Hipcycle.com, the leading purveyor of upcycled products on the web, is partnering with Funky Junk to enter the North American market. The project is utilizing crowd-sourced fundraising through indiegogo.com to raise $20,000 for a new e-commerce website and increased capacity at the Funky Junk Center in Cambodia. Hipcycle has also partnered with the Center for Vocational Rehabilitation to pack and ship Funky Junk orders.
Funky Junk Recycled aims to provide sustainable income for a group of local people without a major investment in technology, equipment, or capacity building. By creating a self-sustaining enterprise, they use best business practices as a means of improving peoples’ living environment, while helping them to gain a source of income and a sense of self-worth.
All products are made from discarded plastic bags, collected by trash pickers from the towns and countryside, and delivered to the Funky Junk center. Here they are washed, disinfected and dried in the sun before being sorted by color. The bags are cut and made into yarn, which is then crocheted into a product line ranging from floor cushions to handbags to patio chairs. Supporting Funky Junk means contributing to a cleaner environment and providing fair trade income, training and community benefits for its local producers.
Learn more about this program and watch the video here.
Among my favorite eye-opening books is Half the Sky: Turning Oppression into Opportunity for Women Worldwide. Through extraordinary stories about the lives of impoverished women in Africa and Asia, the authors show that the key to economic progress lies in unleashing women’s potential. Throughout much of the world, the greatest unexploited economic resource is the female half of the population. This book clearly illustrated that the economic empowerment of women is the best strategy for fighting poverty on an international level.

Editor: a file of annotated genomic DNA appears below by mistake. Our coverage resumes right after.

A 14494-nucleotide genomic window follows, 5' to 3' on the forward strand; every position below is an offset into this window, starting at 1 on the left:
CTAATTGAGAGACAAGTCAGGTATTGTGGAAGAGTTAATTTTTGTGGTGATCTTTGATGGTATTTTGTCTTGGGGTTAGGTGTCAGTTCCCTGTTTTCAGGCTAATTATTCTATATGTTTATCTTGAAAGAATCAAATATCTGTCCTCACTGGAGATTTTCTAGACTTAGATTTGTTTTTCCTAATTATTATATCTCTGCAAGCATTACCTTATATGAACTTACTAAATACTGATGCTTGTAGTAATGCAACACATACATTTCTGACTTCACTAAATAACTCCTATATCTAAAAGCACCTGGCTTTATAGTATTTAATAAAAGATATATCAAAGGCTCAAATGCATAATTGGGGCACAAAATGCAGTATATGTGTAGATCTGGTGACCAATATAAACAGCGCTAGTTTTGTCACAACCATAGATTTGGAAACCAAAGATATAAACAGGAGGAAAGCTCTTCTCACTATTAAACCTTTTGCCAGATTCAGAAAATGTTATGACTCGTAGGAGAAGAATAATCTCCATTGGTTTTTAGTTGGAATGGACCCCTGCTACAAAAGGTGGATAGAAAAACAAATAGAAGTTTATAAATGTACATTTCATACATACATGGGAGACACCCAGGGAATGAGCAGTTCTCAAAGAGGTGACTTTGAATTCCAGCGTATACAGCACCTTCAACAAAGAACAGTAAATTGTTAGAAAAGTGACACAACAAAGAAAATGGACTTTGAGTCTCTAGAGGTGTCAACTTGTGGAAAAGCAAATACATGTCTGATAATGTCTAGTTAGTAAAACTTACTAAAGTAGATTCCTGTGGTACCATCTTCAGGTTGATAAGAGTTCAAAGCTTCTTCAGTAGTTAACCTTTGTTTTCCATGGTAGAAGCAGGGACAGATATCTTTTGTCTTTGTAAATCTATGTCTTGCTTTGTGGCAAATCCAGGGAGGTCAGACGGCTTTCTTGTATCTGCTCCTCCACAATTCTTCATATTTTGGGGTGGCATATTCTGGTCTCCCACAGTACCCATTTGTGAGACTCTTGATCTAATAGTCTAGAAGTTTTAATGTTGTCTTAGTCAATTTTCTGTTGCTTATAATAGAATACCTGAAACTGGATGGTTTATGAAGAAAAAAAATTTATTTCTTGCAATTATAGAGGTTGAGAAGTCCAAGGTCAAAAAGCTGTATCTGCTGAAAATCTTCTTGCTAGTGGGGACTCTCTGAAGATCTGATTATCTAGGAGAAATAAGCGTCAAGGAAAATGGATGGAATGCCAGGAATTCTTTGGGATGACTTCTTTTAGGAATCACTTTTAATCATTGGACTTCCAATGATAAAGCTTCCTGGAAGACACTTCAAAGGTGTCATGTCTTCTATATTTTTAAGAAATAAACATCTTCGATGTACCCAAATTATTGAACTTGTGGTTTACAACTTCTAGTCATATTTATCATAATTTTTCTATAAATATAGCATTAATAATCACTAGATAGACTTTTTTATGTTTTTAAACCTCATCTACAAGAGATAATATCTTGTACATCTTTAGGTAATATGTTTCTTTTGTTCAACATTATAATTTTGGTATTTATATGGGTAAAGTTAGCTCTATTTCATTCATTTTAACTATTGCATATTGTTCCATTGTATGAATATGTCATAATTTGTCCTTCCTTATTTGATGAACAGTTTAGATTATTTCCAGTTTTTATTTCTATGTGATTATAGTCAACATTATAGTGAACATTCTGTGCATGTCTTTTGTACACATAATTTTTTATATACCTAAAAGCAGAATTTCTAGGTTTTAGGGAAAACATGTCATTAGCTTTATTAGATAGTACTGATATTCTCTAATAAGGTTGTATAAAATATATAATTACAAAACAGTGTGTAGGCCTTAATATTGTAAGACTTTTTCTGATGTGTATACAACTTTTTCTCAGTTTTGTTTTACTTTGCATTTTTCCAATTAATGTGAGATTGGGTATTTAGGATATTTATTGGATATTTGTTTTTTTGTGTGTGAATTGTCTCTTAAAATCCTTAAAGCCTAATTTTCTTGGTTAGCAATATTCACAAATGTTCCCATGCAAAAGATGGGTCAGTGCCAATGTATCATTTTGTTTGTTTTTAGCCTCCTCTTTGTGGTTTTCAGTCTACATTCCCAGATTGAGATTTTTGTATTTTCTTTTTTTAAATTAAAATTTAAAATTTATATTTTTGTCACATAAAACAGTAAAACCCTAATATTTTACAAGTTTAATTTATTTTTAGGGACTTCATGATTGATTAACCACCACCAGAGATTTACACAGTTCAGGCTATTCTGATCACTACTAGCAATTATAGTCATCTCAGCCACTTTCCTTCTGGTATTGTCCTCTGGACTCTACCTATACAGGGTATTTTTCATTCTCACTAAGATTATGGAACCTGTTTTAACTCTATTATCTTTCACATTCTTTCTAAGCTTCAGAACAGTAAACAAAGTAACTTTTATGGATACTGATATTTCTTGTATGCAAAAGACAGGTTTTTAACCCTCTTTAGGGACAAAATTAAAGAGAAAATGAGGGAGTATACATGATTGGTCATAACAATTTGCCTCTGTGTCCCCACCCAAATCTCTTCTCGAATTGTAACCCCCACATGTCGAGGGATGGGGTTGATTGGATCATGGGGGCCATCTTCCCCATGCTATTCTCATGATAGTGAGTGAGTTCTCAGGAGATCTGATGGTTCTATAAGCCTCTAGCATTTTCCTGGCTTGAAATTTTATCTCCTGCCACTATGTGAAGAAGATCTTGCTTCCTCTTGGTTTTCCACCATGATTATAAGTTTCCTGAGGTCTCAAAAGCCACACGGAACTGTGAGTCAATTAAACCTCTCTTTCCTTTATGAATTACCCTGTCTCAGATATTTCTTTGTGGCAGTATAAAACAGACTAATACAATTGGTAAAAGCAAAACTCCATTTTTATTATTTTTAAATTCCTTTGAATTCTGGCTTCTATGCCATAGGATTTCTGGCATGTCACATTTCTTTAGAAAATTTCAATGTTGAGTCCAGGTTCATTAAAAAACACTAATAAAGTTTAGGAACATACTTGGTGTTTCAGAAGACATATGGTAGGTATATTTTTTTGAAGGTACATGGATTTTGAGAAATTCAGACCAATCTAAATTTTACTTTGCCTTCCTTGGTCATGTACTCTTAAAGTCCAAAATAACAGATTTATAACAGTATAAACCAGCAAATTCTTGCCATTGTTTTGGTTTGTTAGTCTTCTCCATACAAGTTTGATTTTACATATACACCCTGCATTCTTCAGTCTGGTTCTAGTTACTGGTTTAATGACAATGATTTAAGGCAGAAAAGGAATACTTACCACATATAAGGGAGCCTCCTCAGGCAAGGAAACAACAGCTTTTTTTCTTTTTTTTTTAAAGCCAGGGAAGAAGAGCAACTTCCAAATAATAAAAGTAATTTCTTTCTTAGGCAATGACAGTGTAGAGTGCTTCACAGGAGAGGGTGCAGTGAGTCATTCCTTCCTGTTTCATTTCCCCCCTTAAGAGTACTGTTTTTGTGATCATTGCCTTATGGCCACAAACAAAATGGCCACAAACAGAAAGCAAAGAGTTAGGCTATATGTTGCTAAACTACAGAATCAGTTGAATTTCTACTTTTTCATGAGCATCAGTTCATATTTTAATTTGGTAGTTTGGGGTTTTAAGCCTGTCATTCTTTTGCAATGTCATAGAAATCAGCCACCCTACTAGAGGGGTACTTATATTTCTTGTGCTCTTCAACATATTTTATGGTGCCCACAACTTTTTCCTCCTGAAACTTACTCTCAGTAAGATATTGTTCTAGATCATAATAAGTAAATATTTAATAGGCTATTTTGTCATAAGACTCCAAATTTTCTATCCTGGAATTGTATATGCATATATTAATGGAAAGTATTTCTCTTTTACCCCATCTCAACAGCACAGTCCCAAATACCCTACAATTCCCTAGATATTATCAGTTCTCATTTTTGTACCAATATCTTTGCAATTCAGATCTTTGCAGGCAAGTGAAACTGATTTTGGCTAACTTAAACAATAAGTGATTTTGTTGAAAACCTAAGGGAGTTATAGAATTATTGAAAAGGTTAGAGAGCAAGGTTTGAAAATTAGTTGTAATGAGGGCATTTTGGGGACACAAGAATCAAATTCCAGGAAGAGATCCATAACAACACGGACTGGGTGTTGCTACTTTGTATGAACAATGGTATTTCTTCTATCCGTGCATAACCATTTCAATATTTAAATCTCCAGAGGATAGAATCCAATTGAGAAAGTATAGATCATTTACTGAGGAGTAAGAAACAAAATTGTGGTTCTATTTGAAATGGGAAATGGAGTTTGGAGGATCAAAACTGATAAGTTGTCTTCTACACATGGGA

This concept was put into action on a worldwide level in 2003 when Stacey Edgar created Global Girlfriend, an e-commerce boutique which helps women worldwide gain economic security while providing unique products and a simple way to help women in need. The fair-trade boutique offers a line of trend-setting, women-made, fair-trade products including stylish apparel, accessories and gifts with one purpose — helping women in need help themselves.
Global Girlfriend believes that economic opportunity for women holds the promise for real change in the world; because when women have an income, they reinvest in themselves and in their children’s health, education and nutrition, building stronger families and communities over time. Many women try desperately to make a living selling their artisan-quality goods but find that they have little access to market opportunities. Through fair-trade practices, Global Girlfriend brings the work of these disadvantaged groups directly to American shoppers.
What makes the site work so well is that everything on the site is something we’d love to buy anyway! The shop only selects well-crafted, on-style pieces, so shopping is a joy. Some of my favorites are:
Learn more about the evolution of Global Girlfriend, with started at the founder’s dining room table with a $2000 tax refund, in the book Global Girlfriends: How One Mom Made It Her Business to Help Women in Poverty Worldwide.
Flowers for Mother’s Day isn’t just cliché, it’s pricy and predictable. Give mom something she doesn’t have to water with beautiful, upcycled floral arrangements that epitomize trash turned treasure.
From tequila bottle candles to chopstick baskets, Hipcycle.com is dedicated to selling innovative, stylish, and affordable upcycled products. Here are my picks for Mother’s Day 2012:
Each one of these lovely blossoms is made from a glass bottle that has been cut and scored like petals, melted in a kiln, then fitted with a cork and an old coat hanger so that it may be placed in the ground. Designed for garden display or artfully arranged in an upcycled vase.
Handmade in Vietnam, these glass and paper vases come in a variety of shapes and sizes. Created using a variety of upcycled papers, no two are alike.
If you’re old enough to share a drink with mom, you’re old enough to appreciate the bottle. Each vase is made from a reclaimed Grey Goose bottle which has been cut and sanded by hand. Also available in Ketel One, Jack Daniels, Don Julio, and your drink of choice.
Silver Foil Vase
Mom always wrapped your P,B,& J in aluminum foil. Offset her foil addiction with this shiny silver vase.
Made of four upcycled glass bottle tops mounted on a glass pane, these glass vases are sealed to prevent leakage.
In addition to these upcycled takes on floral presentations, Hipcycle offers a wide range of upcycled picture frames, perfect for framing family photos for mom.
Many of the 500+ products featured on Hipcycle.com are made in the U.S. while others are purchased through a commitment to fair-trade practices. Products can be searched for by purpose (i.e., home, garden, office) or by original material (i.e., wood, fabric, glass). Hipcycle also prides itself on telling the story behind the product, from its creator to its provenance.
Use code HCD15 for 15% off through 6/30/12.